Especially for heavy duty under varying conditions, the housing may be turned by means of a cross bar (not shown) passed through a transverse cylindrical bore I0 drilled in the solid end of the housing, or the housing may be turned by means of a crank-handle (not shown) applied to an angular socket II that is axially alined with the shaft of the tool.
Between the ratchet gear 4 and the cover plate 9 of the housing, two spring actuated pawls I6 and I1 are mounted, and manually controlled, in adjusting the wrench for right-hand turns, and for left-hand or reverse turns of the housing, involving a forward and backward movement of the lever or crank without removing the wrench from a bolt or nut. The pawls I6 and I1, as shown in the drawings, may rigidly connect the housing and shaft for a continuous one way turning movement of the wrench; and the pawls I6 and I1 may jointly be disconnected from the ratchet gear of the shaft.
For these operations the housing is provided with a longitudinally extending slot I2, and two longitudinally spaced transverse or arcuate recesses I3 and I4 in its wall, and the walls of 3 ranged and oppositely disposed pawls I6 and I1 that co-act with the teeth of the ratchet gear in transmitting movement from the housing to the shaft I.,
As indicated in the drawings the pawls I6 and I1 are each provided with a pivot member IS that is transversely arranged to occupy a recess, as I3 and I4, and the pivot member of each element is fashioned with angular faces I9 and 20 that meet to form a rib 2l that is adapted to serve as a pivotal bearing on the cam faces I5 of the recesses.
The positions of the pawls I6 and I1 are adjusted manually by use of push buttons 22 and 23 as best seen in Figures 1 and 2. Each of these buttons is equipped with a pin 24, projecting through and slidable in a slot of the cover plate 9, and a spring 25 mounted on the end of the pin within the opening of the housing. The springs are oppositely disposed, the upper one bearing against the member I8 of the paw] I1 and the lower one bearing against the member I8 of the pawl I6, In Figure 2, the pawl I1 is held in engagement with the ratchet gear, and the pawl I6 is held out of engagement from the ratchet gear. By an upward push on the buttons 22 and 23, the relative positions of the pawls I6 and I1 may be reversed as the pivot members I8 rock on their pivot edges 2|; and by manipulation of the buttons both the pawl I6 and the pawl I1 may be engaged with the ratchet gear; or both of these elements may be disengaged from the ratchet gear.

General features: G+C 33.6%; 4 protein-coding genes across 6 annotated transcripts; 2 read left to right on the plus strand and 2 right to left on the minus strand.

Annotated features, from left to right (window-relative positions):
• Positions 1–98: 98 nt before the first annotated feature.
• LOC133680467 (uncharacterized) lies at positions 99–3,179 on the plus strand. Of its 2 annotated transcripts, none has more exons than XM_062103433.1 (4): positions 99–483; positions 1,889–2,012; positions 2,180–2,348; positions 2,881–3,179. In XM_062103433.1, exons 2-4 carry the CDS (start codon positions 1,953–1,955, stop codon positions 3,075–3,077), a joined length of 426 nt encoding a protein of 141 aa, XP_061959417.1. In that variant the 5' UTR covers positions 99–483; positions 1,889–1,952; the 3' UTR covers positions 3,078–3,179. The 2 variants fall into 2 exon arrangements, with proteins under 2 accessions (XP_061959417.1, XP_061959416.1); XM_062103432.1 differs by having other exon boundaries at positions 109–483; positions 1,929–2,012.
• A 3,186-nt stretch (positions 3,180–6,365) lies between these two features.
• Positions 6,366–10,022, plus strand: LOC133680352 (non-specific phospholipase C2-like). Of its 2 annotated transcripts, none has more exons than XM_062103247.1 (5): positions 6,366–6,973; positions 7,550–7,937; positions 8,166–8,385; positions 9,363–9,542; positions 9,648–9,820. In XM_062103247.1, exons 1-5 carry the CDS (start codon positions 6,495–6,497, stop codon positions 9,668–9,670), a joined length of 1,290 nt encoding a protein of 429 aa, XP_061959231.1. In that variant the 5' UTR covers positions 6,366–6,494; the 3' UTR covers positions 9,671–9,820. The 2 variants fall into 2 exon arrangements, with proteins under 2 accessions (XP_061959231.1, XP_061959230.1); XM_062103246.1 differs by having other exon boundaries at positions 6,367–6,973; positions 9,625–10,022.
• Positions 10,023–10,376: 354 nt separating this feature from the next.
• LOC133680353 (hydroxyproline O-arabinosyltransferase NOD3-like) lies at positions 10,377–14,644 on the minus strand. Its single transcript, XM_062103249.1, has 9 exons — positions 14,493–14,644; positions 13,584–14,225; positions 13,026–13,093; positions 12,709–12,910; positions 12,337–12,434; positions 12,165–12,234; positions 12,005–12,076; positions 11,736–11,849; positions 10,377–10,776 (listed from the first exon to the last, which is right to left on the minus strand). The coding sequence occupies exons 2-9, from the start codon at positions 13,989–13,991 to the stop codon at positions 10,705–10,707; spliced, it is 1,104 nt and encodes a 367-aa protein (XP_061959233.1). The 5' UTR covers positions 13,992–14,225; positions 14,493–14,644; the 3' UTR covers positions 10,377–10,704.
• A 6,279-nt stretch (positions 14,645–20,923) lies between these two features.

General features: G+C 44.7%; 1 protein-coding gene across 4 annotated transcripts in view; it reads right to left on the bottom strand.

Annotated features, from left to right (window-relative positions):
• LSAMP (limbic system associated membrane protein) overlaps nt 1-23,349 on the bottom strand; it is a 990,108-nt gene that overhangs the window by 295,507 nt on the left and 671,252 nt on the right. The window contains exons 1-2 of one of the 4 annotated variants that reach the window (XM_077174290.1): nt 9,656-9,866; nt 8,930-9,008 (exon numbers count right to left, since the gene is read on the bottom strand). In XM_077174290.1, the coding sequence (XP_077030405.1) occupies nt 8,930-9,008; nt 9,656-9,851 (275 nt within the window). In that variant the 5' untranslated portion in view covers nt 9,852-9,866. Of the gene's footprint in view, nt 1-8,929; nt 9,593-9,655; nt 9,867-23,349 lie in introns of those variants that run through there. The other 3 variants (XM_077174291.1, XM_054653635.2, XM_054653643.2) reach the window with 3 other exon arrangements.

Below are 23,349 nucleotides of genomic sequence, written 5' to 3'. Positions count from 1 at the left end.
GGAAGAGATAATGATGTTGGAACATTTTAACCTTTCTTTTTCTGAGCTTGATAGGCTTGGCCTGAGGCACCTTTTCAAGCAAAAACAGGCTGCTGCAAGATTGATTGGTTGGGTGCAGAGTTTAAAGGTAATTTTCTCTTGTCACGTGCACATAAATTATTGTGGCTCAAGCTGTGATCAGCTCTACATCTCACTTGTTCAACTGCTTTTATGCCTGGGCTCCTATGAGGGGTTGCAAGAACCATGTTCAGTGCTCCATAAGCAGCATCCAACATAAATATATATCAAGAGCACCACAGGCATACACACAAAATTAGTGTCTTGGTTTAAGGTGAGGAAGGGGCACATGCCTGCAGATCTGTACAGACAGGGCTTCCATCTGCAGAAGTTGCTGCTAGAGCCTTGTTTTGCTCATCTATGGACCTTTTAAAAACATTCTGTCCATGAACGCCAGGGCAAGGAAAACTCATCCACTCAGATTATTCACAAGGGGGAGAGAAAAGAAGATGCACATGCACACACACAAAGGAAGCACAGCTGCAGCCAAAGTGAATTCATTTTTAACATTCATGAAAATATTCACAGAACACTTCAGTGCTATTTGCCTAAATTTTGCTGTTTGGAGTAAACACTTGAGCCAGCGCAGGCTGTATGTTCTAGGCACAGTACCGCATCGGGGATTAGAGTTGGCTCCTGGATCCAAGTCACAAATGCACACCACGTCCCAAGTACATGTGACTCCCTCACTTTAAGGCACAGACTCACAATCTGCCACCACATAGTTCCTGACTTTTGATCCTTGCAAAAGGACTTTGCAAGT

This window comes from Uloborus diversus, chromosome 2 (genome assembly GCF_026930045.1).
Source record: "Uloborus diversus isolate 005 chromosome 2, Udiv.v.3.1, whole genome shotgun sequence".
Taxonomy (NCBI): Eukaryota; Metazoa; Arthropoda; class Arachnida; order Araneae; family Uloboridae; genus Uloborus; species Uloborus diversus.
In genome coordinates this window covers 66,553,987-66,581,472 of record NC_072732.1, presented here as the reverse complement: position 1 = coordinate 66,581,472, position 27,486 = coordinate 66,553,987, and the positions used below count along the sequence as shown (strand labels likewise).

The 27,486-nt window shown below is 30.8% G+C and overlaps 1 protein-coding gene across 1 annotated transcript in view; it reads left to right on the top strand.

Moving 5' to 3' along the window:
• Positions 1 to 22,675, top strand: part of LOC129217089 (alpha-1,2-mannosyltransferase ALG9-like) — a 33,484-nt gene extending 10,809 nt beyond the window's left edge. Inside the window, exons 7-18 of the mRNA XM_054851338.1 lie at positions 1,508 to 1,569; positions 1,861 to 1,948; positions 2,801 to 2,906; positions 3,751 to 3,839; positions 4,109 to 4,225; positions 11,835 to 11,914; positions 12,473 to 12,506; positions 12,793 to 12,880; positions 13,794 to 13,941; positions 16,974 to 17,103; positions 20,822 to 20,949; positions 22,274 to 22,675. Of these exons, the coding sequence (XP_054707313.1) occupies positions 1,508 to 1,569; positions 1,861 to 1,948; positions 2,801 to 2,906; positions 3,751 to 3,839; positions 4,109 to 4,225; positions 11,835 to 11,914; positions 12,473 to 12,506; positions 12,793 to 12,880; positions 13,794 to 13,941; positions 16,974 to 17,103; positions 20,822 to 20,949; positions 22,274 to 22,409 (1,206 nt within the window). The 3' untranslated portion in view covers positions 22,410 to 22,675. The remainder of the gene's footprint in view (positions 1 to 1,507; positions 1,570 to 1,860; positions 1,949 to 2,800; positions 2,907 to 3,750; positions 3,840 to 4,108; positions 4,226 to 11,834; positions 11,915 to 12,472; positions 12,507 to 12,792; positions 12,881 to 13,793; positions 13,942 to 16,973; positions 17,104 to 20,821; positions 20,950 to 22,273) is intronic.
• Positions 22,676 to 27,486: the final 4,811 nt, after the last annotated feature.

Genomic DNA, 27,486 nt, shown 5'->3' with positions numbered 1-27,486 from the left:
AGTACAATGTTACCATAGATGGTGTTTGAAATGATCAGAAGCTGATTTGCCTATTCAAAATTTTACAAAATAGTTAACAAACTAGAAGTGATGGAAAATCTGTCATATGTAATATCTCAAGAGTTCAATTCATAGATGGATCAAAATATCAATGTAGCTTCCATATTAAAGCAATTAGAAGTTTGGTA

Below the housing, a hand grip or handle, in the form of a cylindrical sleeve 26 of molded plastic material or other suitable material is loosely mounted upon the shaft I between the bearing head 2 and an annular shoulder of an integral enlarged shank 21 of the shaft I. This shank, which is of tubular form, is provided with an integral, externally threaded boss 28 upon which a retaining chuck 29 is threaded, for holding the angularly adjustable and universally jointed socket head of the wrench.
The universal joint includes a spherical head or ball 30 which is retained within the chuck by an inner annular iiange 3|, and the ball is pivoted to swing in one plane on a pin 32 threaded through the chuck, through the spaces provided by opposed cavities 33 and 34 within the ball which merge at the center of the ball. The ball can swing about the pin 32 as an axis. Also, the ball can swing in the plane of the slot provided by the cavities 33 and 34, through an angle of about 90 degrees.
'Within the chuck a hemi-spherical holder 35 for the ball is mounted, and the stem 3G of the holder projects upwardly into the tubular bore of the shank 21 of the shaft I. The concavity or socket portion of the holder is fashioned with a series of arcuate grooves 35a with which a bead or lobe 31, in the nature of a key co-acts to lock the ball in adjusted relation within its holder.
The skirt of the chuck is fashioned with notch 23a and the skirt or circular edge of the holderI is also provided with a notch 38 to accommodate a stud 43 that is integral with the head or ball 30, and notches 39 to accommodate the pin 32, in adjusting the working end of the wrench.